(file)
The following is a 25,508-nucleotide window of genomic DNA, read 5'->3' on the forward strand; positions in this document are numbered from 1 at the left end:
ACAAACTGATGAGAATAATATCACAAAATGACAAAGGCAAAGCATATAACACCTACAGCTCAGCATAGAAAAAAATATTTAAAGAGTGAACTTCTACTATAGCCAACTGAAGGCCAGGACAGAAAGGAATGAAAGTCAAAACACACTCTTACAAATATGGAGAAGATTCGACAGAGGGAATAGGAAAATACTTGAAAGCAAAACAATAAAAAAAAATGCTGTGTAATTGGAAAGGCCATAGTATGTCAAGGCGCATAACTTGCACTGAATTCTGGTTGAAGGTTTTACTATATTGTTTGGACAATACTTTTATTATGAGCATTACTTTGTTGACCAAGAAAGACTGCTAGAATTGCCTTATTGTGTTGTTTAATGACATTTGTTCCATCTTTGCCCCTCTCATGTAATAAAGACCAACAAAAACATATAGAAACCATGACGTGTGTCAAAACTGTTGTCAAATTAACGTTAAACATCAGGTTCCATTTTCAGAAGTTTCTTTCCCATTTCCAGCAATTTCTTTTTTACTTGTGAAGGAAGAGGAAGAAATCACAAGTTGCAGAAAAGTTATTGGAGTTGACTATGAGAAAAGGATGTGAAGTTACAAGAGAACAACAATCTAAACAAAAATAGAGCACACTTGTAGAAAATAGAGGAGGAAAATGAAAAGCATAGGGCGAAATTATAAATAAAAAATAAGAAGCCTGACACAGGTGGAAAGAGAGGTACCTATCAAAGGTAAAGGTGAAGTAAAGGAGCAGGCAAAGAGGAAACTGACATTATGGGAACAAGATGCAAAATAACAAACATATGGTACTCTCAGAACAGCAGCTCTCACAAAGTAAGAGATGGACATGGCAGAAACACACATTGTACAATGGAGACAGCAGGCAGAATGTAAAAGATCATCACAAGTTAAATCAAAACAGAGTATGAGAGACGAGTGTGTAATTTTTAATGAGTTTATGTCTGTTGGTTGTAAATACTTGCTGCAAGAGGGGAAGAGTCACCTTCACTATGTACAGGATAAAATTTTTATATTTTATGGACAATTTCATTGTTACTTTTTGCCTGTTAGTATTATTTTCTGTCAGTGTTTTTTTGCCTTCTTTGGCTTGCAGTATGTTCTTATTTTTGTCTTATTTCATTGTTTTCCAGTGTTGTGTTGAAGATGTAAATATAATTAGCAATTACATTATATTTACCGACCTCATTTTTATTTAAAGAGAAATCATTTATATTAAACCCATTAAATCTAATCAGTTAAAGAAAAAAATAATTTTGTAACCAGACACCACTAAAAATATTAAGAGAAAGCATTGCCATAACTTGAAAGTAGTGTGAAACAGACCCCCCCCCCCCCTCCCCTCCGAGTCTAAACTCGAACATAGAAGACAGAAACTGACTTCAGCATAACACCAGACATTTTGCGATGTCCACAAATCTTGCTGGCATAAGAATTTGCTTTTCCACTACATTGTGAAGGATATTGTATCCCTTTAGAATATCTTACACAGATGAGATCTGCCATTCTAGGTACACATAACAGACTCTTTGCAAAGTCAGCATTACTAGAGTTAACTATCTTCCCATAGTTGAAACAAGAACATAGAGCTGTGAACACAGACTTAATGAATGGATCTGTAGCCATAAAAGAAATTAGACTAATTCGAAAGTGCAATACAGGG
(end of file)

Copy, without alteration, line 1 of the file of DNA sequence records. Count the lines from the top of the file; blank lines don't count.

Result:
The following is a 25,508-nucleotide window of genomic DNA, read 5'->3' on the forward strand; positions in this document are numbered from 1 at the left end: